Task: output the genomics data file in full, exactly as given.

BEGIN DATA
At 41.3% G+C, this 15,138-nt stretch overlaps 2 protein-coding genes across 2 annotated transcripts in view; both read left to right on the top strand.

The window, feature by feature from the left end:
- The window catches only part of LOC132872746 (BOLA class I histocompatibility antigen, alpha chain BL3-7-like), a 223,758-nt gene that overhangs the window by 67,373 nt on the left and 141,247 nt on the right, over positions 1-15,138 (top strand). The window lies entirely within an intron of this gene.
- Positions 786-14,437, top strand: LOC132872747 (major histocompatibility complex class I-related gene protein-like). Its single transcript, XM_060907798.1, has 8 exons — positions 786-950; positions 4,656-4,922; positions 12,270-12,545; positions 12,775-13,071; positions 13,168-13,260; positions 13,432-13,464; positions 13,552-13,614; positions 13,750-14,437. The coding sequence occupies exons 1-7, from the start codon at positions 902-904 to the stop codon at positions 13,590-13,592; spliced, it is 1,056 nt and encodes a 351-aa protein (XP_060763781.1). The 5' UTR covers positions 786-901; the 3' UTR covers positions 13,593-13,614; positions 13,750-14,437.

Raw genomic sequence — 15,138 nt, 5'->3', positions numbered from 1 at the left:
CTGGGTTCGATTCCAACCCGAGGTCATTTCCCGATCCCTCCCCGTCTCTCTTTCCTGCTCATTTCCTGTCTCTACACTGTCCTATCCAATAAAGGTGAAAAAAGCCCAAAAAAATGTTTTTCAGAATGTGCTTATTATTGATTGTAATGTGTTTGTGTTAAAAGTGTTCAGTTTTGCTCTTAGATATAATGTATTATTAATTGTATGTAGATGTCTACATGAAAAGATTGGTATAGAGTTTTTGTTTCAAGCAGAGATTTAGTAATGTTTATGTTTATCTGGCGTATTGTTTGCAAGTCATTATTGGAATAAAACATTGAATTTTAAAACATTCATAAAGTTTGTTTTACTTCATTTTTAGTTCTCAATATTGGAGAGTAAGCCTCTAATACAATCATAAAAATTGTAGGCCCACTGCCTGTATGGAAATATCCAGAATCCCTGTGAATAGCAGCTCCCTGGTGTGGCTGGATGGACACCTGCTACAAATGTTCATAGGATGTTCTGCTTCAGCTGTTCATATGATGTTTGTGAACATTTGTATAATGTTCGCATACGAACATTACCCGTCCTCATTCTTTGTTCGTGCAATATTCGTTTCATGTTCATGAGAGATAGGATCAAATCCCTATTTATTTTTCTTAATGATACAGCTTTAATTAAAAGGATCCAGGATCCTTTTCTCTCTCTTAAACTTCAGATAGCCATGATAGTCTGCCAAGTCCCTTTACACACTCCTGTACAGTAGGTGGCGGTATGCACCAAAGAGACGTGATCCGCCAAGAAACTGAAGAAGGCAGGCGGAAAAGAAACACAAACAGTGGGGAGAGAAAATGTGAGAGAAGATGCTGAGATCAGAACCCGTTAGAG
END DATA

At 41.3% G+C, this 15,138-nt stretch overlaps 2 protein-coding genes across 2 annotated transcripts in view; both read left to right on the top strand.

The window, feature by feature from the left end:
- The window catches only part of LOC132872746 (BOLA class I histocompatibility antigen, alpha chain BL3-7-like), a 223,758-nt gene that overhangs the window by 67,373 nt on the left and 141,247 nt on the right, over positions 1-15,138 (top strand). The window lies entirely within an intron of this gene.
- Positions 786-14,437, top strand: LOC132872747 (major histocompatibility complex class I-related gene protein-like). Its single transcript, XM_060907798.1, has 8 exons — positions 786-950; positions 4,656-4,922; positions 12,270-12,545; positions 12,775-13,071; positions 13,168-13,260; positions 13,432-13,464; positions 13,552-13,614; positions 13,750-14,437. The coding sequence occupies exons 1-7, from the start codon at positions 902-904 to the stop codon at positions 13,590-13,592; spliced, it is 1,056 nt and encodes a 351-aa protein (XP_060763781.1). The 5' UTR covers positions 786-901; the 3' UTR covers positions 13,593-13,614; positions 13,750-14,437.

Raw genomic sequence — 15,138 nt, 5'->3', positions numbered from 1 at the left:
CTGGGTTCGATTCCAACCCGAGGTCATTTCCCGATCCCTCCCCGTCTCTCTTTCCTGCTCATTTCCTGTCTCTACACTGTCCTATCCAATAAAGGTGAAAAAAGCCCAAAAAAATGTTTTTCAGAATGTGCTTATTATTGATTGTAATGTGTTTGTGTTAAAAGTGTTCAGTTTTGCTCTTAGATATAATGTATTATTAATTGTATGTAGATGTCTACATGAAAAGATTGGTATAGAGTTTTTGTTTCAAGCAGAGATTTAGTAATGTTTATGTTTATCTGGCGTATTGTTTGCAAGTCATTATTGGAATAAAACATTGAATTTTAAAACATTCATAAAGTTTGTTTTACTTCATTTTTAGTTCTCAATATTGGAGAGTAAGCCTCTAATACAATCATAAAAATTGTAGGCCCACTGCCTGTATGGAAATATCCAGAATCCCTGTGAATAGCAGCTCCCTGGTGTGGCTGGATGGACACCTGCTACAAATGTTCATAGGATGTTCTGCTTCAGCTGTTCATATGATGTTTGTGAACATTTGTATAATGTTCGCATACGAACATTACCCGTCCTCATTCTTTGTTCGTGCAATATTCGTTTCATGTTCATGAGAGATAGGATCAAATCCCTATTTATTTTTCTTAATGATACAGCTTTAATTAAAAGGATCCAGGATCCTTTTCTCTCTCTTAAACTTCAGATAGCCATGATAGTCTGCCAAGTCCCTTTACACACTCCTGTACAGTAGGTGGCGGTATGCACCAAAGAGACGTGATCCGCCAAGAAACTGAAGAAGGCAGGCGGAAAAGAAACACAAACAGTGGGGAGAGAAAATGTGAGAGAAGATGCTGAGATCAGAACCCGTTAGAG